Perrotta presents his characters' conundrums with a wry humor along with sharp social commentary. He deals with the various permutations of sexuality and identity with a provocative and always witty frankness.

This is, on one level, a very funny book, but it is much more than that. Perrotta gives us an unflinching look at some of the darker corners of modern society and how we deal with our fellow men/women/humans. And even as he presents his perspectives with humor, he leaves us with a lot to ponder in our more sober moments. 

Overall, I found this to be a quick read, because once I got started, it was hard to put down. I was completely engaged by the story.

My rating: 5 of 5 stars  

Giant of the Senate by Al Franken: A review

I was reading a column by James Fallows in The Atlantic yesterday in which he referenced this book. He said that this is the kind of book that Will Rogers would have written if Will Rogers had been in the Senate. High praise indeed!

And probably true.

My husband and I had been listening to the audible version of the book over the last couple of months whenever we had some free time or were spending more than just a few minutes in the car. It began to seem as though we were never going to finish it. But perseverance had its reward and we finally did hear it right up to its end this week.

I don't mean to make it sound like listening to it was a chore. It wasn't. Al Franken is a very funny fellow, even though he says that, being in the Senate, he's had to learn to tone down the funny or jettison it altogether. It seems that constituents don't want a funny man as their representative; they want someone who takes them and their problems seriously and who shows that through his actions.

After a career of more than thirty years in comedy, though, it wasn't easy for Al to make that transition. His first instinct is always to see the humor in any circumstance and to handle tense situations by diffusing them with a joke. That being the case, it would seem like politics would be a very uncomfortable fit for him.

And the way he describes it, it was definitely uncomfortable at first. He ran for senator in Minnesota in 2008 after the death of his friend Paul Wellstone whom he had admired as a senator and revered as a human being. He ran against an incumbent senator who waged a pretty nasty campaign against him. When the votes were finally counted, the two were in a virtual tie and it would take eight months, the longest recount in history, to sort it out.

But, in the end, Al Franken was the new senator from Minnesota.

He applied himself to learning the ropes, learning how to be an effective senator, how to be "a workhorse, not a showhorse". To that end, he steered clear of the national press, whose main concern seemed to be leading him into saying something funny.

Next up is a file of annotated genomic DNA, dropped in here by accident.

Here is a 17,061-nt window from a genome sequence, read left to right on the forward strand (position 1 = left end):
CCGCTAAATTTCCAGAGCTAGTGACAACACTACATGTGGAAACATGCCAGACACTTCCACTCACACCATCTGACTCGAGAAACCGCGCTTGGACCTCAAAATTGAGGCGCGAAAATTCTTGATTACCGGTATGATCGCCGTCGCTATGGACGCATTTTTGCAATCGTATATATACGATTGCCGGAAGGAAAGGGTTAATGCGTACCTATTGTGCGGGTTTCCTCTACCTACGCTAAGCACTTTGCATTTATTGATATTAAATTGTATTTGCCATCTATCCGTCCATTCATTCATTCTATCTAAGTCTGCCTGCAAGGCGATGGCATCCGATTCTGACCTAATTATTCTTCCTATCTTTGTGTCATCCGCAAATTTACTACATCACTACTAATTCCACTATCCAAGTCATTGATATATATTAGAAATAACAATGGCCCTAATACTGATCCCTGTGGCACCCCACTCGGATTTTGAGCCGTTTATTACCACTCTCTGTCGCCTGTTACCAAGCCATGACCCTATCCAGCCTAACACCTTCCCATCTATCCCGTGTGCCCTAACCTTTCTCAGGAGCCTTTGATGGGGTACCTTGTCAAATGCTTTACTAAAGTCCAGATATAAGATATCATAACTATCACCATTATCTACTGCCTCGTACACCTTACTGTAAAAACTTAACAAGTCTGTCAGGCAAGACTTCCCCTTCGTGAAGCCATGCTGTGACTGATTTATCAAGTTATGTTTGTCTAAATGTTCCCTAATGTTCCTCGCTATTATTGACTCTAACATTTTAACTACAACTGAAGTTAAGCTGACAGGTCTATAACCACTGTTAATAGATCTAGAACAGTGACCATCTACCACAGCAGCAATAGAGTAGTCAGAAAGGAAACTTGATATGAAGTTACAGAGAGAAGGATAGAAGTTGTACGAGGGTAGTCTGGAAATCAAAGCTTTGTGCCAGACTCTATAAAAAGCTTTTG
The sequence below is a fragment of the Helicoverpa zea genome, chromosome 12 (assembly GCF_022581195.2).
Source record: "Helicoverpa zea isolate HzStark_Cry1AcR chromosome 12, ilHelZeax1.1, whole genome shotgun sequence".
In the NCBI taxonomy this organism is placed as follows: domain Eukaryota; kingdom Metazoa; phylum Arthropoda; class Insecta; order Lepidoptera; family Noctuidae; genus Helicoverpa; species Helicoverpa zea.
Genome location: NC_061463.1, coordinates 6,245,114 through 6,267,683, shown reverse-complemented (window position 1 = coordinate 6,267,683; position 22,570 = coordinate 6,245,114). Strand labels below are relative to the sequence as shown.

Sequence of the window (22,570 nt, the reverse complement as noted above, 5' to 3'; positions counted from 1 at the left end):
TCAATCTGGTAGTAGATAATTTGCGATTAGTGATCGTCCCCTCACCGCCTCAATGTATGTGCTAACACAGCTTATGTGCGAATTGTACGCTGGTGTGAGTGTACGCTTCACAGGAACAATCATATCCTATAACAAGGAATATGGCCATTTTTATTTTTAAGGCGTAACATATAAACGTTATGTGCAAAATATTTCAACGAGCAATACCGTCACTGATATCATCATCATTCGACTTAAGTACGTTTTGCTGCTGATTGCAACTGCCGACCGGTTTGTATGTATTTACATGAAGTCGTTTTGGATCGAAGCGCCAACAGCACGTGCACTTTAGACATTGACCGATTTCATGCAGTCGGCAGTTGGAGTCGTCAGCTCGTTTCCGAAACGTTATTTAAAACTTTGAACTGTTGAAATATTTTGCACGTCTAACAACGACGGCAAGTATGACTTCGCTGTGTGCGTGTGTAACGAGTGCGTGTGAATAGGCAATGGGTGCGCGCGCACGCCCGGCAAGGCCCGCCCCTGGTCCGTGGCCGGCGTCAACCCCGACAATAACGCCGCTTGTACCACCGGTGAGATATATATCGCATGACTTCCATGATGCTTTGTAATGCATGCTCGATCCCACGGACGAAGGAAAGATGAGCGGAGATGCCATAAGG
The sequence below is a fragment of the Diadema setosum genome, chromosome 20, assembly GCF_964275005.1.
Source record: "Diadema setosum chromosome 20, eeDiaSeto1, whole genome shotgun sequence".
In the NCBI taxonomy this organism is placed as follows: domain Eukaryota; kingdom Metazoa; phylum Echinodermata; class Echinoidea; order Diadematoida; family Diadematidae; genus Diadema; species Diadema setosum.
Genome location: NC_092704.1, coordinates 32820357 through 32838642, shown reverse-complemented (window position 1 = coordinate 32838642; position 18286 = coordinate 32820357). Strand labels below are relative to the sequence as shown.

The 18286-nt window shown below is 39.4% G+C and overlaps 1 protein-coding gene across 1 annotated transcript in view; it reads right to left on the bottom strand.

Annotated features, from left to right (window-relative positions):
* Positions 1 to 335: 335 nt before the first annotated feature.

He made the effort to connect with his fellow senators, Republicans as well as Democrats. His portraits of some of these senators and his tales of his interactions with them are some of the most interesting and the funniest parts of the book.

He is very gentle with his fellow senators, with one exception. That one exception gets a chapter all of his own. It is, of course, Texas' very own Ted Cruz. Franken writes:
The problem with Ted isn’t that he’s humorless. It isn’t even his truly reprehensible far-right politics. No, the problem with Ted—and the reason so many senators have a problem with Ted—is simply that he is an absolutely toxic coworker. He’s the guy in your office who snitches to corporate about your March Madness pool and microwaves fish in the office kitchen. He is the Dwight Schrute of the Senate. 

And elsewhere:
I like Ted Cruz more than most of my other colleagues like Ted Cruz. And I hate Ted Cruz.  
It's an emotion that many of us Texans completely share. 

Al's efforts to become a serious and effective senator were evidently successful in the eyes of his fellow Minnesotans. The freshman senator who had barely squeaked by in his first election won reelection in a landslide in 2014.

Al Franken is passionate about the issues that are important to him. Most importantly, he is passionate about making the lives of people better. Since I am in agreement with him on most of these issues, I found his autobiographical narrative (he narrated his own book) often uplifting and optimistic but sometimes thoroughly depressing and totally disheartening, as for example when he wrote about the presidential campaign of 2016.

Moreover, the nuts and bolts of just how government works and what it takes to get something accomplished in Congress can be mind-numbingly dull and tedious. But Al approaches it all with his sense of humor still intact. He's going to have to work a lot harder if he wants - as his staff has directed him - to eradicate it altogether. Here's hoping he never succeeds.